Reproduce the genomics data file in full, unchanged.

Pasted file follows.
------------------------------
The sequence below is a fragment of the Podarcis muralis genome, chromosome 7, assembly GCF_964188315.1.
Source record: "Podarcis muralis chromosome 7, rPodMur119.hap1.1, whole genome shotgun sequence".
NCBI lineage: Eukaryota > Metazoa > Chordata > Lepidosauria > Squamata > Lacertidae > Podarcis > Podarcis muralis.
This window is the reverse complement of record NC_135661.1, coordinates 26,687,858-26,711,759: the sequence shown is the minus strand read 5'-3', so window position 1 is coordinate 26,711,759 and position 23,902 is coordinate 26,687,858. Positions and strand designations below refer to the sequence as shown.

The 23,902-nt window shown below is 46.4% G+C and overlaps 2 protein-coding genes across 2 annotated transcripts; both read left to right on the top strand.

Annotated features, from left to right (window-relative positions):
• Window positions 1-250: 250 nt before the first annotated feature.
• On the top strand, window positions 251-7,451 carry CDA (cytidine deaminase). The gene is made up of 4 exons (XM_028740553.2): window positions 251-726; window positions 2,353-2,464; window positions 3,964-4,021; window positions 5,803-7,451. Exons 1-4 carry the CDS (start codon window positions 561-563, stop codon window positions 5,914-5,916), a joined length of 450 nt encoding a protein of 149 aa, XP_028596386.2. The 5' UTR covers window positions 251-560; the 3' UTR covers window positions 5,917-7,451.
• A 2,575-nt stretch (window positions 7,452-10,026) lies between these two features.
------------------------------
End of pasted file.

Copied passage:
The sequence below is a fragment of the Podarcis muralis genome, chromosome 7, assembly GCF_964188315.1.
Source record: "Podarcis muralis chromosome 7, rPodMur119.hap1.1, whole genome shotgun sequence".
NCBI lineage: Eukaryota > Metazoa > Chordata > Lepidosauria > Squamata > Lacertidae > Podarcis > Podarcis muralis.
This window is the reverse complement of record NC_135661.1, coordinates 26,687,858-26,711,759: the sequence shown is the minus strand read 5'-3', so window position 1 is coordinate 26,711,759 and position 23,902 is coordinate 26,687,858. Positions and strand designations below refer to the sequence as shown.

The 23,902-nt window shown below is 46.4% G+C and overlaps 2 protein-coding genes across 2 annotated transcripts; both read left to right on the top strand.

Annotated features, from left to right (window-relative positions):
• Window positions 1-250: 250 nt before the first annotated feature.
• On the top strand, window positions 251-7,451 carry CDA (cytidine deaminase). The gene is made up of 4 exons (XM_028740553.2): window positions 251-726; window positions 2,353-2,464; window positions 3,964-4,021; window positions 5,803-7,451. Exons 1-4 carry the CDS (start codon window positions 561-563, stop codon window positions 5,914-5,916), a joined length of 450 nt encoding a protein of 149 aa, XP_028596386.2. The 5' UTR covers window positions 251-560; the 3' UTR covers window positions 5,917-7,451.
• A 2,575-nt stretch (window positions 7,452-10,026) lies between these two features.